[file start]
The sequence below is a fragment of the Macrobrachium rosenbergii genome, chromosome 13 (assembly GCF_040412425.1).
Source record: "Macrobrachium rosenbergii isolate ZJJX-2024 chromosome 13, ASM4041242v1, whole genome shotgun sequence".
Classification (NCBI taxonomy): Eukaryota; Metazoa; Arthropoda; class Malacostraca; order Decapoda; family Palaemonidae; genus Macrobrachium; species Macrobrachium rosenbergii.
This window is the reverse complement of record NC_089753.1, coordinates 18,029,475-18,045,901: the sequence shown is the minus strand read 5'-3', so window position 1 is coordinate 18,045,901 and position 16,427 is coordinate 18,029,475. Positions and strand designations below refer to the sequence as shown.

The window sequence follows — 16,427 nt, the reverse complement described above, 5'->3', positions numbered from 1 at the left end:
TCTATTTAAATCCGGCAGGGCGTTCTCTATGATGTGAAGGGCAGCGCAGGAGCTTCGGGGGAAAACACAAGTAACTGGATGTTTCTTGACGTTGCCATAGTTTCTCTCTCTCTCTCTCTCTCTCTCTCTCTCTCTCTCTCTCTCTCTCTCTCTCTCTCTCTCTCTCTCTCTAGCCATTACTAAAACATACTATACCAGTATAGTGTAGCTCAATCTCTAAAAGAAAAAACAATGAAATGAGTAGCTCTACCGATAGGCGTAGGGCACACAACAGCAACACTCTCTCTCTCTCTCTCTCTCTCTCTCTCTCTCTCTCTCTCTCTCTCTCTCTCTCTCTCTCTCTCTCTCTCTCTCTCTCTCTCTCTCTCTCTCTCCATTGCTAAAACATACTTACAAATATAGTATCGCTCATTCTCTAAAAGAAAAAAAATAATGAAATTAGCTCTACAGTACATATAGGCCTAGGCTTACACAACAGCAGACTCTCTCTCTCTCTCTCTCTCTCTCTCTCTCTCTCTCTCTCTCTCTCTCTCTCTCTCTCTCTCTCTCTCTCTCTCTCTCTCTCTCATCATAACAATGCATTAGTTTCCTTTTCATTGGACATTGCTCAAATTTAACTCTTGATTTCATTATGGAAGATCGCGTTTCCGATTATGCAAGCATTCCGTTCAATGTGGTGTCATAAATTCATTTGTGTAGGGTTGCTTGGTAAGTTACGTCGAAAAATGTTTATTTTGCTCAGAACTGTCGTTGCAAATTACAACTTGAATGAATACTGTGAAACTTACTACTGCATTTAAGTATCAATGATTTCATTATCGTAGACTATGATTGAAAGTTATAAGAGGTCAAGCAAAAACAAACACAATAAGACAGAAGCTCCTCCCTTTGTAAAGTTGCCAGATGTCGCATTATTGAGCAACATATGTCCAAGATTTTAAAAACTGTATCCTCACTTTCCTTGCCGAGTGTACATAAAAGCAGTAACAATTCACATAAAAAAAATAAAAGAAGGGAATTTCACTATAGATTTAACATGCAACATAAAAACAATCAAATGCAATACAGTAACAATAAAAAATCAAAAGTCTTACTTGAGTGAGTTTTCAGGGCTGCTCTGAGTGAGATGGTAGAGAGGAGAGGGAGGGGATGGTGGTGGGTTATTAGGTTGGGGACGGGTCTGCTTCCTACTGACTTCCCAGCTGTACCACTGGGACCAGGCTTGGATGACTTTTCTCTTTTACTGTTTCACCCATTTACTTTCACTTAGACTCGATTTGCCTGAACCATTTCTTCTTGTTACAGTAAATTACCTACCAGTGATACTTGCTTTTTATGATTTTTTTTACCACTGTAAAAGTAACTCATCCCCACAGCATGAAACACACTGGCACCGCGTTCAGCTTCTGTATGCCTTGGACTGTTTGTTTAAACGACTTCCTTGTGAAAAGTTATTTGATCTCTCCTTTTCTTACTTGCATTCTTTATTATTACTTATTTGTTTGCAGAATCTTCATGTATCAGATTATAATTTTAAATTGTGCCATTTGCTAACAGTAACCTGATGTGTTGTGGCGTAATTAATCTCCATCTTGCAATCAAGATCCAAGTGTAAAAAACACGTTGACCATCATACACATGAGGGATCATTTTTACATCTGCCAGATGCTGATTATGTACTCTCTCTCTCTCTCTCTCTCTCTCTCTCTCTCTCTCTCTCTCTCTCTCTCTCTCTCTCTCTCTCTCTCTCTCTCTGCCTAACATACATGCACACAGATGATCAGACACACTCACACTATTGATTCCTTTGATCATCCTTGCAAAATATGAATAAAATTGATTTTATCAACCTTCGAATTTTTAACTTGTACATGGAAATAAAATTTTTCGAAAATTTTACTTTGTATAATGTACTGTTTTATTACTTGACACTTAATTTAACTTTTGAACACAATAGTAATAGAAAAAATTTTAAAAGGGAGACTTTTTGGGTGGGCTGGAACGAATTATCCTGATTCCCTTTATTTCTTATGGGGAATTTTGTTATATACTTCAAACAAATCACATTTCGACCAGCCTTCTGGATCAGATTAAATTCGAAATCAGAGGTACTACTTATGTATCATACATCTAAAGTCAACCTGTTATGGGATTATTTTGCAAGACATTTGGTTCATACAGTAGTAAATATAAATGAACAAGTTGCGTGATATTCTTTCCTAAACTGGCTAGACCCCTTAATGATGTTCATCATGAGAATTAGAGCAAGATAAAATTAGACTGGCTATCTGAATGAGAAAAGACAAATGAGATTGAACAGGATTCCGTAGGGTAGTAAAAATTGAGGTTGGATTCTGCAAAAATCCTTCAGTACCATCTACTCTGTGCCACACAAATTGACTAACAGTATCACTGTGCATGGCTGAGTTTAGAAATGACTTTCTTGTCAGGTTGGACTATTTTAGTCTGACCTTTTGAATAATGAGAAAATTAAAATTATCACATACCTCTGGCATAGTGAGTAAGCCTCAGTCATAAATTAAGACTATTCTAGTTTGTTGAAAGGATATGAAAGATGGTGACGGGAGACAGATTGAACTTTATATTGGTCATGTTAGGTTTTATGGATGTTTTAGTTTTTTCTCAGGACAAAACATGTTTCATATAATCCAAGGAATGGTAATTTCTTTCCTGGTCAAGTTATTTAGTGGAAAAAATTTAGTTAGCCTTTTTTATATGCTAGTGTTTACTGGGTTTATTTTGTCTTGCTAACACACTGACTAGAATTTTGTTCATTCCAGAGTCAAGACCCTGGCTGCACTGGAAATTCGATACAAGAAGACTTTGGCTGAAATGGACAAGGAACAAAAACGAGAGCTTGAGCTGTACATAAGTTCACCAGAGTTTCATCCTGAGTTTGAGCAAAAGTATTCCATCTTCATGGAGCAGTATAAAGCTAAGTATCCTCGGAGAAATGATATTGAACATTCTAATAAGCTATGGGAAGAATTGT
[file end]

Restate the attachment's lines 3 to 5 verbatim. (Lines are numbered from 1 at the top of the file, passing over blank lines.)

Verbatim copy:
Classification (NCBI taxonomy): Eukaryota; Metazoa; Arthropoda; class Malacostraca; order Decapoda; family Palaemonidae; genus Macrobrachium; species Macrobrachium rosenbergii.
This window is the reverse complement of record NC_089753.1, coordinates 18,029,475-18,045,901: the sequence shown is the minus strand read 5'-3', so window position 1 is coordinate 18,045,901 and position 16,427 is coordinate 18,029,475. Positions and strand designations below refer to the sequence as shown.

The window sequence follows — 16,427 nt, the reverse complement described above, 5'->3', positions numbered from 1 at the left end: